Last edited: Aug 5, 2016
    SiliconDroid and immerseum like this.
  23. Titos

    Titos

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    Tried the immersium extension in 5.4.1 with the standard demo scenes - lots of compiler errors. Is it limited to 5.3 or the 5.5 beta?
     
  24. immerseum

    immerseum

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    5.4.1 (and in particular Oculus Utilities v.1.8, which requires 5.4.1p1) has introduced a variety of changes that are causing some errors. We'll be releasing a new version for Unity 5.4.1p1 early next week which fixes these errors and introduces some new features, but in the meantime I might be able to give you some quick fixes (depending on which errors you're running into).

    Feel free to shoot me an email at support@immerseum.io with the issues you're running into and I'll do my best to help!

    All the best,
    Chris
     
  25. immerseum

    immerseum

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    @Titos FYI - We just released a new version of the VR Simulator that's been tested on Unity 5.4.0f3, 5.4.1f1, and 5.4.1p1 - 5.4.1p3. As of right now, we're recommending 5.4.1p1 and higher, but it will still function on earlier versions up to 5.4.0f3 (with some behavior / performance issues if you're targeting Oculus).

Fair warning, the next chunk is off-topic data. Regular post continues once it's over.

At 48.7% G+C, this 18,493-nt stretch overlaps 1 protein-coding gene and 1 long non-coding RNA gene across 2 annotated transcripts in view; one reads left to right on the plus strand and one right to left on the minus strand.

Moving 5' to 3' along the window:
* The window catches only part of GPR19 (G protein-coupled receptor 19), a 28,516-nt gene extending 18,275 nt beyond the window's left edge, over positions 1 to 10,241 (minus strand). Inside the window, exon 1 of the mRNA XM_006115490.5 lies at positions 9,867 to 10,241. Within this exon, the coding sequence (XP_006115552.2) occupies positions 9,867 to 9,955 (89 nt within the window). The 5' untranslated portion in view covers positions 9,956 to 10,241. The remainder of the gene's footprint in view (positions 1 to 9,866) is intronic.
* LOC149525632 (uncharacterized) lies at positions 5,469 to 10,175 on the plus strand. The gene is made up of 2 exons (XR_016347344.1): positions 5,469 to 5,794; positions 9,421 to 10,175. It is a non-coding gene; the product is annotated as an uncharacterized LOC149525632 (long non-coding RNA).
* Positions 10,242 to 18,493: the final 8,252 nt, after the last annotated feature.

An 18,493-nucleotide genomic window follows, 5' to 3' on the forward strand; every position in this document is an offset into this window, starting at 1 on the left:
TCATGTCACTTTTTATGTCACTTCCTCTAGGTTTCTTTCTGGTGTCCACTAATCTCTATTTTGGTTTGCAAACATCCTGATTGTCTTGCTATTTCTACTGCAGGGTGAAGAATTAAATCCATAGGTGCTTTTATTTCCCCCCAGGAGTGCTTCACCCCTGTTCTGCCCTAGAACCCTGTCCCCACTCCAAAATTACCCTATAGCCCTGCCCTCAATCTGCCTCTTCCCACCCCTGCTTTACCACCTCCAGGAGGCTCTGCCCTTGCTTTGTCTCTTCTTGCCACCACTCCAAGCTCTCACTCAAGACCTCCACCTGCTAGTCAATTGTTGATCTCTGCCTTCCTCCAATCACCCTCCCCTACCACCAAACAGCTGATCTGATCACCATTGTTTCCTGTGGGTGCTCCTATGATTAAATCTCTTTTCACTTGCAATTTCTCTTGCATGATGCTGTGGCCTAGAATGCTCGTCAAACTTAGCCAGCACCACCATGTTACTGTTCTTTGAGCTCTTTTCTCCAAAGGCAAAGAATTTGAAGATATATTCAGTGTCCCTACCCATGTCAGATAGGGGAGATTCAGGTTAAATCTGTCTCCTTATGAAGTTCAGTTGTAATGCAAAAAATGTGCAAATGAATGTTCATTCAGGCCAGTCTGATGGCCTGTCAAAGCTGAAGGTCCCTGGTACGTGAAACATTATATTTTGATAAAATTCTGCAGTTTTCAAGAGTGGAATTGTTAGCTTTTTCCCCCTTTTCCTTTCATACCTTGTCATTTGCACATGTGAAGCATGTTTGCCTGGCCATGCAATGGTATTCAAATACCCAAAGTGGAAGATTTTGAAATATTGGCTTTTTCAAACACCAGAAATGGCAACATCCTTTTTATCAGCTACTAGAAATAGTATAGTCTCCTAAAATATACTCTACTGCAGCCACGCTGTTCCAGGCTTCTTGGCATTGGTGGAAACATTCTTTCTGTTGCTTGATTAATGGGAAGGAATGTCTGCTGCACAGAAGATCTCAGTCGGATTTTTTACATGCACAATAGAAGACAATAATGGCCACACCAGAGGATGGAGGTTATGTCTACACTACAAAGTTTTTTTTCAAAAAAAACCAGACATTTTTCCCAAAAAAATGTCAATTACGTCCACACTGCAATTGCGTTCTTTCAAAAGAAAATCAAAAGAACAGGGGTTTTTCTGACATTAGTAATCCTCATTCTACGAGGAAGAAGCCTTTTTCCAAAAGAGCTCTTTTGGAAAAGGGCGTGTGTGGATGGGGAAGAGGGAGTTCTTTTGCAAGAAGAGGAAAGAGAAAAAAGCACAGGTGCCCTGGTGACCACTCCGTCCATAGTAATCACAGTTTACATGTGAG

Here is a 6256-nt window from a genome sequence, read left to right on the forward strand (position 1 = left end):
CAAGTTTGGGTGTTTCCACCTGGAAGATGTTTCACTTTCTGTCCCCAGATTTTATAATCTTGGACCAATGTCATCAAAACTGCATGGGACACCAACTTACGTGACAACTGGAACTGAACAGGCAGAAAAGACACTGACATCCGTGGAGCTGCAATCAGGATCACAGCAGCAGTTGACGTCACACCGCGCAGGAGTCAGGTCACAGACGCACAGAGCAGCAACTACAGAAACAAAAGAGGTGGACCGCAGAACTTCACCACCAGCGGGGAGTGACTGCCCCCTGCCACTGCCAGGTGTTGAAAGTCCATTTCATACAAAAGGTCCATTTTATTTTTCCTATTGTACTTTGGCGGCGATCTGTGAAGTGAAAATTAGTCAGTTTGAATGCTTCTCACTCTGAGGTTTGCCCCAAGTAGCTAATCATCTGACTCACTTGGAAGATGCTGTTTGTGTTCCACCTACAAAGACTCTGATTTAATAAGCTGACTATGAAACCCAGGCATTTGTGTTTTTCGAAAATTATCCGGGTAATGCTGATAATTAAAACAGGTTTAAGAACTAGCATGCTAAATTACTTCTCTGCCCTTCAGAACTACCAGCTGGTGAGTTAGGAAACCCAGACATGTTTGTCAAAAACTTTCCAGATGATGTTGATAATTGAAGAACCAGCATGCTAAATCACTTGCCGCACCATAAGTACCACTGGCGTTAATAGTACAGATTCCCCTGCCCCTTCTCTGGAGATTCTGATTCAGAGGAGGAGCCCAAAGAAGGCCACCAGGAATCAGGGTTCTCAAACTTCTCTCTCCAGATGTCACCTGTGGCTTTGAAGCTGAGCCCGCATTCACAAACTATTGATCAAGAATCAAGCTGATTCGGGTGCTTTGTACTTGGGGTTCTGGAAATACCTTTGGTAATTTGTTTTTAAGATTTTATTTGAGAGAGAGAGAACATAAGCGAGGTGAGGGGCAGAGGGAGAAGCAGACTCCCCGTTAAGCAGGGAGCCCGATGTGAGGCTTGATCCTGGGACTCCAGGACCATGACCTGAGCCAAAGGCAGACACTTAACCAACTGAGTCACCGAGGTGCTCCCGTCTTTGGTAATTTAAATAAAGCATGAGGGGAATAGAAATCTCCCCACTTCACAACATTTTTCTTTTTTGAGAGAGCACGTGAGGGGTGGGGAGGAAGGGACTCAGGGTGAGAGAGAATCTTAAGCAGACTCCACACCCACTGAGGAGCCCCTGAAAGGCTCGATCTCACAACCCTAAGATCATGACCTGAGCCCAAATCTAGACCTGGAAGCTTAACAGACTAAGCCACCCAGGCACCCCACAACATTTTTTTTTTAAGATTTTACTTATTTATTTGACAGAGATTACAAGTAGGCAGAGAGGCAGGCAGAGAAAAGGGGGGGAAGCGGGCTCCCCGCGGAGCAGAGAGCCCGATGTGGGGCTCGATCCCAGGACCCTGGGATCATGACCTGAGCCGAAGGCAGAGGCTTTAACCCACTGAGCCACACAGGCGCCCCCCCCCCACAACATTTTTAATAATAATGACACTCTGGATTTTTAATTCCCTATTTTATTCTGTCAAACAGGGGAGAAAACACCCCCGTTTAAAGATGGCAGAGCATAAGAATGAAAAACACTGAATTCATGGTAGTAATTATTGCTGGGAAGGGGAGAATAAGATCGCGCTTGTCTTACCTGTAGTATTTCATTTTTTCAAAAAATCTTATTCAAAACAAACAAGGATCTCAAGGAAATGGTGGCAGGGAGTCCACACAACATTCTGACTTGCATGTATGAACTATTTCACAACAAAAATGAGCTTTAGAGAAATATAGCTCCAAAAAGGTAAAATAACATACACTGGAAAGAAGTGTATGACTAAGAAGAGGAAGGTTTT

You can read the details of what's included in the release here: http://www.immerseum.io/2016/10/03/vr-simulator-v-beta-0-9-released-major-update/

    And I recommend taking a look at the requirements for additional detail (http://docs.immerseum.io/vr-simulator-beta-0.9/topic5.html) if you've got any concerns.

    If you run into any trouble, feel free to drop me a line: support@immerseum.io.

    All the best,
    Chris
     
  26. DoomerDGR8

    DoomerDGR8

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    Hello, Unity World!

    I'm attempting to revive this thread yet again. After reading the above, I take it that to attempt AR without the expensive cloud-based subscriptions, Google Cardbox is the only way. I have been trying to learn AR/VR following YouTube tutorials but that doesn't go for long because all those people have subscriptions like ARToolKit, Vuforia.

    Can I not do a serious AR without these ridiculously expensive services/SDKs?
     
  27. Polff

    Polff

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    May 18, 2017
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    I know, old thread and stuff, but if anyone stumbles over this problem. I have an VR Simulator for the Unity XR Interaction Toolkit released to the asset store: XR Interaction Toolkit VR Simulator
     
  28. wizgrav

    wizgrav